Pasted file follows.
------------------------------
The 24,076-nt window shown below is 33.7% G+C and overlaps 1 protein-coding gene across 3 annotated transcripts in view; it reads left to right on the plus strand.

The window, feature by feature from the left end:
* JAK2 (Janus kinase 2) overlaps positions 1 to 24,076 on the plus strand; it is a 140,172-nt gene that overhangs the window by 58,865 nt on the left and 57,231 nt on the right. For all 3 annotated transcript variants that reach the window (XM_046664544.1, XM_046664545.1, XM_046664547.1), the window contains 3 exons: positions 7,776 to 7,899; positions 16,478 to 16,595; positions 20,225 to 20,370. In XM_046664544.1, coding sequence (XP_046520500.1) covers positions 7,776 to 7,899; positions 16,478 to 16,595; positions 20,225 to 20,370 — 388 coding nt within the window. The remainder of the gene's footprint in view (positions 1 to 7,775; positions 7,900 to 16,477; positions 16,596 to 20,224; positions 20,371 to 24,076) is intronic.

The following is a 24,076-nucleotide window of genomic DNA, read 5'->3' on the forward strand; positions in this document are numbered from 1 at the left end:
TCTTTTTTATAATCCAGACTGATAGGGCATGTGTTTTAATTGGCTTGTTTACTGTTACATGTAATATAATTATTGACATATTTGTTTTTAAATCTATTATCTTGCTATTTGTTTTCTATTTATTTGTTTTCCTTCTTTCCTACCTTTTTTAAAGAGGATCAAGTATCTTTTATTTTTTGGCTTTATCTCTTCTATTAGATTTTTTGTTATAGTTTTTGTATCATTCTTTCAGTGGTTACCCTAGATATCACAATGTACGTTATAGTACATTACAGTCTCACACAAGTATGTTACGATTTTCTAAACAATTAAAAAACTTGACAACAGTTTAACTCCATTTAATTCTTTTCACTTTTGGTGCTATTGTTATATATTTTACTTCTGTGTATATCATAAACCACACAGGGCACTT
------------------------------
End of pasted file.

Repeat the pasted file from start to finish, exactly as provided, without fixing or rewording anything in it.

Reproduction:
The 24,076-nt window shown below is 33.7% G+C and overlaps 1 protein-coding gene across 3 annotated transcripts in view; it reads left to right on the plus strand.

The window, feature by feature from the left end:
* JAK2 (Janus kinase 2) overlaps positions 1 to 24,076 on the plus strand; it is a 140,172-nt gene that overhangs the window by 58,865 nt on the left and 57,231 nt on the right. For all 3 annotated transcript variants that reach the window (XM_046664544.1, XM_046664545.1, XM_046664547.1), the window contains 3 exons: positions 7,776 to 7,899; positions 16,478 to 16,595; positions 20,225 to 20,370. In XM_046664544.1, coding sequence (XP_046520500.1) covers positions 7,776 to 7,899; positions 16,478 to 16,595; positions 20,225 to 20,370 — 388 coding nt within the window. The remainder of the gene's footprint in view (positions 1 to 7,775; positions 7,900 to 16,477; positions 16,596 to 20,224; positions 20,371 to 24,076) is intronic.

The following is a 24,076-nucleotide window of genomic DNA, read 5'->3' on the forward strand; positions in this document are numbered from 1 at the left end:
TCTTTTTTATAATCCAGACTGATAGGGCATGTGTTTTAATTGGCTTGTTTACTGTTACATGTAATATAATTATTGACATATTTGTTTTTAAATCTATTATCTTGCTATTTGTTTTCTATTTATTTGTTTTCCTTCTTTCCTACCTTTTTTAAAGAGGATCAAGTATCTTTTATTTTTTGGCTTTATCTCTTCTATTAGATTTTTTGTTATAGTTTTTGTATCATTCTTTCAGTGGTTACCCTAGATATCACAATGTACGTTATAGTACATTACAGTCTCACACAAGTATGTTACGATTTTCTAAACAATTAAAAAACTTGACAACAGTTTAACTCCATTTAATTCTTTTCACTTTTGGTGCTATTGTTATATATTTTACTTCTGTGTATATCATAAACCACACAGGGCACTT